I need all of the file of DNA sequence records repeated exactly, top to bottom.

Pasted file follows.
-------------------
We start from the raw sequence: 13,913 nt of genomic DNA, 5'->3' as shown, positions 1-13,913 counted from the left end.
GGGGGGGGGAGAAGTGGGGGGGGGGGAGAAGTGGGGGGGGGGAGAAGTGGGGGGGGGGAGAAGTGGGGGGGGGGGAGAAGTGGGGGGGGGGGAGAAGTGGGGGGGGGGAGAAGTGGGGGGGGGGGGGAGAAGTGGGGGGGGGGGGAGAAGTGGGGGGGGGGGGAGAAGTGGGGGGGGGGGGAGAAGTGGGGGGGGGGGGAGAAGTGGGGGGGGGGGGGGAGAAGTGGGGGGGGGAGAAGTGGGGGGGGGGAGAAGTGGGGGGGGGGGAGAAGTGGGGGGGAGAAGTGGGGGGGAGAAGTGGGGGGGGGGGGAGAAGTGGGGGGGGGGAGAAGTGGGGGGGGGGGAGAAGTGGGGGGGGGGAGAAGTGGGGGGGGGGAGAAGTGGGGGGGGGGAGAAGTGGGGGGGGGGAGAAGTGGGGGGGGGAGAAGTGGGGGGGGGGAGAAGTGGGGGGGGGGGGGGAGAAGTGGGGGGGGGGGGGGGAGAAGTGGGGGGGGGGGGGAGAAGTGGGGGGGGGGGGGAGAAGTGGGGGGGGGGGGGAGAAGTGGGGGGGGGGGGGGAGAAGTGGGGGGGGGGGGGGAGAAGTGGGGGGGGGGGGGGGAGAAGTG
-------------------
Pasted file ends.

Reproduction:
We start from the raw sequence: 13,913 nt of genomic DNA, 5'->3' as shown, positions 1-13,913 counted from the left end.
GGGGGGGGGAGAAGTGGGGGGGGGGGAGAAGTGGGGGGGGGGAGAAGTGGGGGGGGGGAGAAGTGGGGGGGGGGGAGAAGTGGGGGGGGGGGAGAAGTGGGGGGGGGGAGAAGTGGGGGGGGGGGGGAGAAGTGGGGGGGGGGGGAGAAGTGGGGGGGGGGGGAGAAGTGGGGGGGGGGGGAGAAGTGGGGGGGGGGGGAGAAGTGGGGGGGGGGGGGGAGAAGTGGGGGGGGGAGAAGTGGGGGGGGGGAGAAGTGGGGGGGGGGGAGAAGTGGGGGGGAGAAGTGGGGGGGAGAAGTGGGGGGGGGGGGAGAAGTGGGGGGGGGGAGAAGTGGGGGGGGGGGAGAAGTGGGGGGGGGGAGAAGTGGGGGGGGGGAGAAGTGGGGGGGGGGAGAAGTGGGGGGGGGGAGAAGTGGGGGGGGGAGAAGTGGGGGGGGGGAGAAGTGGGGGGGGGGGGGGAGAAGTGGGGGGGGGGGGGGGAGAAGTGGGGGGGGGGGGGAGAAGTGGGGGGGGGGGGGAGAAGTGGGGGGGGGGGGGAGAAGTGGGGGGGGGGGGGGAGAAGTGGGGGGGGGGGGGGAGAAGTGGGGGGGGGGGGGGGAGAAGTG